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ISSUE 118 VOL 2 PUBLISHED 9/24/2004

Porch rhetoric false

By Abby Hughes
Contributing Writer


Friday, September 24, 2004

Every election year, a multitude of issues vie for center stage in each candidates political podium. Some issues such as abortion, unemployment and the economy come back year after year.

However, each election year has its special issues as well  this year there has been a lot of talk about what should be done about the situation in Iraq and the war against terrorism.

All of these issues are very important when considering who you want for the leader of your country, and who you want to represent America for the next four years.

Yet none of these issues will be the deciding factor in this years race to the White House.

Every year, real issues take a backseat to each candidates front porch campaigns  that is, the campaign to appear more patriotic, to be more American than the other candidate.

This approach to campaigning is why, every four years, we hear about each candidates military service  in this case, a service that occurred over 25 years ago for both candidates, when both men were completely different people.

This is why we hear testimonies from their wives about how great the respective candidates are as husbands and fathers, and as a side note, how great theyd be at running a country.

During the course of the year, campaigns turn into movie reels about each candidates great American values and wonderful personalities, and the real issues turn into mere footnotes.

Take, for example, the situation in Iraq and the war on terror. In Sen. John Kerrys speeches on this issue, we hear eloquently worded phrases on American values, such as When Im president, America will once again stand up to our enemies and We will restore the true greatness of our nation and set a new direction for our future.

On the other hand, in one of President George W. Bushs recent speeches on the situation in Iraq, his closing words were, I believe that freedom can change the world and the world will be more peaceful.

These words could be used in any Kerry speech on the issue, and, for that matter, a lot of the phrases Kerry uses are completely appropriate for a Bush speech on terrorism. These words reveal nothing about either candidates actual stance on the issue.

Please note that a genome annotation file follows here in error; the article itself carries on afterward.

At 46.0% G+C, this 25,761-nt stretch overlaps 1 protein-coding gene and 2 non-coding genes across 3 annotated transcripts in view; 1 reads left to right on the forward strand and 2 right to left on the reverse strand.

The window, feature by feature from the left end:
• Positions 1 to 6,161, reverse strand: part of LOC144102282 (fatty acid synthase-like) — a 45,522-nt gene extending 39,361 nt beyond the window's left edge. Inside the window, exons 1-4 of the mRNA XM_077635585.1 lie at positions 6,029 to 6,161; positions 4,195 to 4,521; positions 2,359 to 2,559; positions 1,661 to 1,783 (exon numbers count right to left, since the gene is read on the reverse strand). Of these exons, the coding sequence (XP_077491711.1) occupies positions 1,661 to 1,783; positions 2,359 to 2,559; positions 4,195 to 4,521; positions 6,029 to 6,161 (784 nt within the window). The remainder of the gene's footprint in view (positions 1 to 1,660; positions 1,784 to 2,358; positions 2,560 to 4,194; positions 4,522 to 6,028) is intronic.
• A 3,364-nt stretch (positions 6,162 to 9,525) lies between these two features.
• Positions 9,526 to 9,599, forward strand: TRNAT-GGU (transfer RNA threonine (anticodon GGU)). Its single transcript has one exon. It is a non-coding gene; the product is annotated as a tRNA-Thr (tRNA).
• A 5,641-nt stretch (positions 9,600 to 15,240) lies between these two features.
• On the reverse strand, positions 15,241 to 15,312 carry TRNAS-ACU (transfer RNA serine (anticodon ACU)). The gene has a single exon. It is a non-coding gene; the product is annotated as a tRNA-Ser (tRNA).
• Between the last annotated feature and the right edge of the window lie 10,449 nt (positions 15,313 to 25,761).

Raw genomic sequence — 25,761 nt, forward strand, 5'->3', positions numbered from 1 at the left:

How many informed voters know that Kerry initially voted for the war on Iraq? Kerry now believes that the most important thing to do with the Iraq issue is to get the world involved.

For example, he wants to get NATO, a global security organization, involved to make Iraqs security part of their mission  and to pursue more international involvement in Iraqs rebuilding.

How many know that Bush, despite his talk of freedom and a more peaceful world, has no specific plan for the withdrawal of U.S. troops? Bush still holds to the idea that there was a direct link between Iraq and the al-Qaida terrorist organization and claims that weapons of mass destruction will be found in Iraq, despite the lack of conclusive evidence.

This is the information that should be deciding votes, and it is being drowned out by both candidates desperate need to sound and look the most presidential.

Both care so much about saying the most appealing thing to the public that the public can no longer hear anything concrete. When the public goes to vote on Nov. 2, will they truly be voting for the best possible leader for this country? Or will they be voting for the best propaganda, the best promises that cant possibly match up to the reality of the state of this country?

How do citizens beat the system and become informed? Sift through the speeches to find the hard facts that the candidates are standing behind.

Once you find those, decide for yourself who you want to support and dont let the commercials or the slogans do the thinking for you. What is America if it is not the right to decide for ourselves?


Contributing writer Abby Hughes is a first year from Roseville, Minn. Her major is undecided.


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